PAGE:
Cars by name
Trucks and Jeeps
Engines / Trans
Repairs / Fixes
Tests and Reviews
Dodge / Ram
by Pete Jackson
For this project, I will only cover removal and installation of the axle shafts on an XJ Jeep Cheorkee with the Dana 30 axle. The U-joints can be changed using a vise, big hammer, or a press, but that is best suited for video as it is difficult to explain. (The video is at the end of the page.
Drain pan1/2" Drive 19mm Socket (Lug Nuts) with ratchet and breaker bar1/2" Drive 36mm Socket (axle nut)3/8" Drive 1/2" 6pt socket (Differential cover bolts) with ratchet3/8 Drive 13mm" 12pt Socket (Bearing/hub bolts)3/8" drive 13mm 6pt socket (Caliper pin bolts)Torque wrenchesExtensions in both sizes, 3 to 12 inches long, for working around the tie rod when removing the differential cover.Allen wrench, if you have Allen head brake caliper bolts instead of 1/2” bolts.Pliers and vise-gripsHammerDead blow hammerChiselPunch or screwdriver
As for supplies, you will need new U-joints and a differential cover gasket; a quart or two of 85W90 gear lube; penetrating oil, silicone gasket sealer; and new cotter pins.
1) Break loose, but do not remove, the lug nuts, using the 19mm socket
2) Raise and safely support the vehicle, as shown in the picture below.
3) Slide the drain pan under the differential. Loosen the differential cover fill plug using a 3/8" drive, ratchet, and extension. Remove the differential pan bolts, leaving one at the top loosened, but not removed. If the pan drops, it’s a huge mess, and one bolt holding the pan up makes the mess easier to contain. Using the dead-blow hammer, being careful not to dent the cover, break the silicone gasket seal and allow the fluid to drain. I used a chisel to break mine loose. This is not recommended, because if the cover gets bent, it will never seal correctly and will leak. The dead-blow hammer wasn't working for me.
4) While the differential is draining, remove the wheels and tires (see introductory photo!)
5) Using the 13mm, 6 point socket, remove the caliper pin bolts. Lift the caliper off the mounting bracket and hand it using a bungee cord. Never let the caliper hang by the hose!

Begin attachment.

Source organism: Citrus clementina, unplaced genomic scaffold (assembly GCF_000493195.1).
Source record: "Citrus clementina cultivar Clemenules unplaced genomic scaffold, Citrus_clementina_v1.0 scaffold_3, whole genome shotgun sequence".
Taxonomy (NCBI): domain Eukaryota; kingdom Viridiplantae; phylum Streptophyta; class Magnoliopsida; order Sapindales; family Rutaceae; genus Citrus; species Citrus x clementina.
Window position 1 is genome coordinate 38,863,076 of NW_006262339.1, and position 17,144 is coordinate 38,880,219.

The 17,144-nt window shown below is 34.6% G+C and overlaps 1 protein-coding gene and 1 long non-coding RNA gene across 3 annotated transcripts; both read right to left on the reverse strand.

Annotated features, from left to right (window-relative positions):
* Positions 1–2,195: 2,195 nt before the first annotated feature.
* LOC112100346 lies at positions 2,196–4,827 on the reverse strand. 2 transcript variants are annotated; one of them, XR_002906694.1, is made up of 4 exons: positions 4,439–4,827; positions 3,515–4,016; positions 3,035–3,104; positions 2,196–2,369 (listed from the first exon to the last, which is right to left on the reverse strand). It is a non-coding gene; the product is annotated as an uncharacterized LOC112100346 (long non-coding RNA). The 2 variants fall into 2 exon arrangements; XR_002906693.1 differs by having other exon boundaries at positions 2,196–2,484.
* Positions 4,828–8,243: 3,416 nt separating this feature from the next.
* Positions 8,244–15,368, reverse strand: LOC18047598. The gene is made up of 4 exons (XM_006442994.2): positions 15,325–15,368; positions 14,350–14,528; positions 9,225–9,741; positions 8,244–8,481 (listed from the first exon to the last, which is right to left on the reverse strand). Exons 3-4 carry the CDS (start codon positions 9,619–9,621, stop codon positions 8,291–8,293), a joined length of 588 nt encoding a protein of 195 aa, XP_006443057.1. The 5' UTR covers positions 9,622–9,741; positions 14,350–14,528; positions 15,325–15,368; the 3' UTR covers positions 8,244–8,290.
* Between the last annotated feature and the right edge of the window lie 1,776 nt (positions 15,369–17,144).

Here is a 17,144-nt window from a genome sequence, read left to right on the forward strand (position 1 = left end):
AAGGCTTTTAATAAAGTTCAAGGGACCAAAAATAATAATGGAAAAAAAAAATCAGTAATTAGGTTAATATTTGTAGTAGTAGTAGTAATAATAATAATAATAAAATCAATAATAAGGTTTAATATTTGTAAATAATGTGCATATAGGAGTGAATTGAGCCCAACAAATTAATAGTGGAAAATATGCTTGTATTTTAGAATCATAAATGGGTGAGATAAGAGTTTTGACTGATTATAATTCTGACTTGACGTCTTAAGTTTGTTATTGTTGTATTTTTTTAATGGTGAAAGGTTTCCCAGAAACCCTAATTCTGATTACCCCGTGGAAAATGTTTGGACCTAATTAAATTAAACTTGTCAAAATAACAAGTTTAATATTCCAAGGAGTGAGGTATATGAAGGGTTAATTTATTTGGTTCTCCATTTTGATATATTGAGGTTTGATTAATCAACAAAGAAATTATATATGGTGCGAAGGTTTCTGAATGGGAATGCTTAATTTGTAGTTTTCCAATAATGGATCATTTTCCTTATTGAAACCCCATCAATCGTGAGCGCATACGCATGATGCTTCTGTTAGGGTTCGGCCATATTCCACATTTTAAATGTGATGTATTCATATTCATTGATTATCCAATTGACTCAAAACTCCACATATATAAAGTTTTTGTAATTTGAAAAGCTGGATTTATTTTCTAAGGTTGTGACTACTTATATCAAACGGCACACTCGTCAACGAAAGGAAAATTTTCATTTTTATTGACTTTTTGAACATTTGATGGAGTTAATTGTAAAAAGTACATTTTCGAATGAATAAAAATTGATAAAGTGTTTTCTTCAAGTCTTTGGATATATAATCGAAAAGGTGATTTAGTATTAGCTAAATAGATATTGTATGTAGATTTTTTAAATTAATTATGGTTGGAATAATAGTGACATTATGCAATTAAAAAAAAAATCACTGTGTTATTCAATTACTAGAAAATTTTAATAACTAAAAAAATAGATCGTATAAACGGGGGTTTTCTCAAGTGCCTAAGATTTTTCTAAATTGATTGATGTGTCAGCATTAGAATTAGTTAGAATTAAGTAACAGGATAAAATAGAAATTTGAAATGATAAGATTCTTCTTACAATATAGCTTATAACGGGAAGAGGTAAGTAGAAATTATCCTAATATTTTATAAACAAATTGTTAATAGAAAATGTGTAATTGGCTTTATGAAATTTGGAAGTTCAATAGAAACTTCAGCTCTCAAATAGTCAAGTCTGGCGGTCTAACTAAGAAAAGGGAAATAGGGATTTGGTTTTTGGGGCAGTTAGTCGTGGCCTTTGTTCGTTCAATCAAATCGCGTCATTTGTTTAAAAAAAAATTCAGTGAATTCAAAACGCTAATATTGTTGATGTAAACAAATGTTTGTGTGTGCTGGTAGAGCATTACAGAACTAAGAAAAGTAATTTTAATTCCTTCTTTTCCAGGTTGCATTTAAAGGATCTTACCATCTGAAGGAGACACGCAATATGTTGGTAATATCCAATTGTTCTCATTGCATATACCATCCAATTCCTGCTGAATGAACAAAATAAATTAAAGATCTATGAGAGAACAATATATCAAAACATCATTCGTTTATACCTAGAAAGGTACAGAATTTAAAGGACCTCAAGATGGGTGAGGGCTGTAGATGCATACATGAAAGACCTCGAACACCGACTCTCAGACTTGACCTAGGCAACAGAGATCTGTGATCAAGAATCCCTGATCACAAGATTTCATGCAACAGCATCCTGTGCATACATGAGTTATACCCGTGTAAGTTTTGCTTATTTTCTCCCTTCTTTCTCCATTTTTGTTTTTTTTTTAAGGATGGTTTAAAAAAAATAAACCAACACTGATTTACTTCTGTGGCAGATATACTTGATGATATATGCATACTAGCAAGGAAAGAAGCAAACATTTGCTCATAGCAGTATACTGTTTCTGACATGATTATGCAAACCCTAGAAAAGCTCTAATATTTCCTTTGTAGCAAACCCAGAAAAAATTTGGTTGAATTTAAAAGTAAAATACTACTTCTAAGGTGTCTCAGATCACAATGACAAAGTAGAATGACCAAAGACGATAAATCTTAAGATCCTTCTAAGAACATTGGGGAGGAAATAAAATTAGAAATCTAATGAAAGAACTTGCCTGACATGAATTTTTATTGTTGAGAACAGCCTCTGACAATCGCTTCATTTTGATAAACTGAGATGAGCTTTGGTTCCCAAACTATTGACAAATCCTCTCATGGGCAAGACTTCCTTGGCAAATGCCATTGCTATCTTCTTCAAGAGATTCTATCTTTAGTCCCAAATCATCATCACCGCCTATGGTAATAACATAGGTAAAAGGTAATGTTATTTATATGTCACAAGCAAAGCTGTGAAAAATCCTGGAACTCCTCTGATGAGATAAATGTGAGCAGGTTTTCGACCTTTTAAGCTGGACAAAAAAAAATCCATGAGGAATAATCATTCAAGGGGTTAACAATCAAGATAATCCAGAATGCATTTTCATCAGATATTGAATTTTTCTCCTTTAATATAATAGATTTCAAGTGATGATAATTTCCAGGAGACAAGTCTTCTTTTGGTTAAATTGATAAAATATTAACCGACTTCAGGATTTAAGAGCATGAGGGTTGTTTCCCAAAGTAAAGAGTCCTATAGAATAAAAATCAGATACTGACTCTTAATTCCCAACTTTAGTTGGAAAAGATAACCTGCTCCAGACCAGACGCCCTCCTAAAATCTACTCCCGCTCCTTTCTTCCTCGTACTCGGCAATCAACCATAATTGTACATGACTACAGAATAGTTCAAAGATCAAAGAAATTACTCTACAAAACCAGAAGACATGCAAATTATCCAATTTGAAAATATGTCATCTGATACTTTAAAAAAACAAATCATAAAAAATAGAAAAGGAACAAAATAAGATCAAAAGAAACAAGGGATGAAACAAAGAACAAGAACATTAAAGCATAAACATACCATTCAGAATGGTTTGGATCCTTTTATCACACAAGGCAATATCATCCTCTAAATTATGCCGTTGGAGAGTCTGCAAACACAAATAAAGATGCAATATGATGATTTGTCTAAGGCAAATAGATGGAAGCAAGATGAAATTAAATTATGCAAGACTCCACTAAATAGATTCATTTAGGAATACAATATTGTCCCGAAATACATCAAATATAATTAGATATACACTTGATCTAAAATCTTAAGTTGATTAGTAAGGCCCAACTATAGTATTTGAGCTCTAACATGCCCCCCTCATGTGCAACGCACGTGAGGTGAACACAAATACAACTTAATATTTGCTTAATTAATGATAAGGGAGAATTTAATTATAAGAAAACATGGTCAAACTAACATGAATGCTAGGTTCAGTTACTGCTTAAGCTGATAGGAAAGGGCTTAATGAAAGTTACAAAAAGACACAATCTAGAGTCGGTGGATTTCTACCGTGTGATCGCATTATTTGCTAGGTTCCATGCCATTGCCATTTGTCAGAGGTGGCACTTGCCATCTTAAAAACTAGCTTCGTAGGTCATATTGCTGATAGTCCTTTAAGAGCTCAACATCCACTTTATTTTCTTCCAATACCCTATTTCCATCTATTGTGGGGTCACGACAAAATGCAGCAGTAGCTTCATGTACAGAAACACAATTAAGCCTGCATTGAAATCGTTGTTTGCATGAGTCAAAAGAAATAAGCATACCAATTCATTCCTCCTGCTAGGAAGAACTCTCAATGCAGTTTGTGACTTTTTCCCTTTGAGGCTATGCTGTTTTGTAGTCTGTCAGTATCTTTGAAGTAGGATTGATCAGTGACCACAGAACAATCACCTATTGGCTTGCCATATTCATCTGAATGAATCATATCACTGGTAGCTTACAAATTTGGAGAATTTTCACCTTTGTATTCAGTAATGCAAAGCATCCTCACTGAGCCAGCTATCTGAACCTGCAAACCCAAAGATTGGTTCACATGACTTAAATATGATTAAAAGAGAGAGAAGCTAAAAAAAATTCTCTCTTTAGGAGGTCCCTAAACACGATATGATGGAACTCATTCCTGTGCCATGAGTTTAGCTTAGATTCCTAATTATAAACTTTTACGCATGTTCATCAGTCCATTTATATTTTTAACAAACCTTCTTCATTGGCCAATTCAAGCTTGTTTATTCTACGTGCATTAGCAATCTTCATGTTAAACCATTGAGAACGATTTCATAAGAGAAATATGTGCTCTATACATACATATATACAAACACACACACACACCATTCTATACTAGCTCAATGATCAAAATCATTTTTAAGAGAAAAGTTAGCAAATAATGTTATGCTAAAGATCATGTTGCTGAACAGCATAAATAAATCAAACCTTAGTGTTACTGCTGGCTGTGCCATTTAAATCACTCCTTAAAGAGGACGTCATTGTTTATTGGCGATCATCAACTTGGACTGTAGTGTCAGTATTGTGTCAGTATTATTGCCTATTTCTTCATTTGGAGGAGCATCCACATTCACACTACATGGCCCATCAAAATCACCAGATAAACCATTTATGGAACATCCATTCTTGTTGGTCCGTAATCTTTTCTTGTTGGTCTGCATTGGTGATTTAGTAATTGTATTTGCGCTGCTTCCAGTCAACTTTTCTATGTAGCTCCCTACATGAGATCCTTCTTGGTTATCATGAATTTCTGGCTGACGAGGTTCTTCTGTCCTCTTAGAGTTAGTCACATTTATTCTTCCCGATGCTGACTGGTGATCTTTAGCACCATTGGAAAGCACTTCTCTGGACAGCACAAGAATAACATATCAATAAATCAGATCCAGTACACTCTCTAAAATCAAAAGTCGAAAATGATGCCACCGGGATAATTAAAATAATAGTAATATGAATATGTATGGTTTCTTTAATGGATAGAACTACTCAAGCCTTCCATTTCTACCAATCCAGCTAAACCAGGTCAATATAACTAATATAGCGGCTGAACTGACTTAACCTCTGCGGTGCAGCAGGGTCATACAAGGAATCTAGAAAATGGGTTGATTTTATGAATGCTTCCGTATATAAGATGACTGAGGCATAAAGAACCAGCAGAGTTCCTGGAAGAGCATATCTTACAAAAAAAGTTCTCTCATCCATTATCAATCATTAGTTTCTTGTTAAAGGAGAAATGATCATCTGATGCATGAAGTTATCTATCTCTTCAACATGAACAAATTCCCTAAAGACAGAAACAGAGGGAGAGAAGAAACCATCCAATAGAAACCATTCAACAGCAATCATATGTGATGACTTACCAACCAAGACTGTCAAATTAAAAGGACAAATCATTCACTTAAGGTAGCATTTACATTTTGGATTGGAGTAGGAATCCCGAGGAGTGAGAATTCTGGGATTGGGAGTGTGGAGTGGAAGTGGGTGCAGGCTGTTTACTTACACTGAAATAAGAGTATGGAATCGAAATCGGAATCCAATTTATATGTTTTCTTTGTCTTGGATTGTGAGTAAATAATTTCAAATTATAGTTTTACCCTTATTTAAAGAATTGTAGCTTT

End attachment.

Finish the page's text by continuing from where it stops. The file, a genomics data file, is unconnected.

6) Remove the cotter pin and lock nut from the axle shaft. Watch out for the wave washer under the lock nut, it prevents the lock nut from rattling when installed. Slide a screwdriver or punch through the vents in the rotor lock it in place against the caliper mounting bracket.
7) Remove the axle nut using the 36mm socket and breaker bar. If you’re lucky enough to have a impact wrench, now is the time to break to the bad boy out and have some fun... errr.... wake up the neighbors at 8am like I did.
8) Remove the three twelve-point bolts that mount the bearing/hub assembly to the steering knuckle. If it's not too rusted on, the hub assembly may just fall off in your hand. If it is rusty, use the dead-blow hammer on the wheel stud flange to help dislodge it.
9) After the bearing/hub is off, slide the axle shaft out of the axle housing. Reverse this procedure to reinstall.
10) Fun times begin.
Long Side all perty and new! This side didn't have the carnage....
Short side apart.
All buttoned up!
Caliper mounting bolts - 11 foot-poundsHub/bearing unit - 75 foot-poundsAxle nut- 175 foot-poundsDifferential cover bolts - 30 foot-poundsDifferential fill plug - 25 foot-poundsLug nuts - 85-115 foot-pounds
Test drive says it’s a fix! No more squeaks, clicks, clunks, or vibration from the front end. (I did straighten the flanges on the dust shields.)
Courtesy of Matt at bleepinjeep.
Chrysler 1904-2018 •
Spread the word via Facebook!
We make no guarantees regarding validity or accuracy of information, predictions, or advice — .
More Mopar Car and Truck News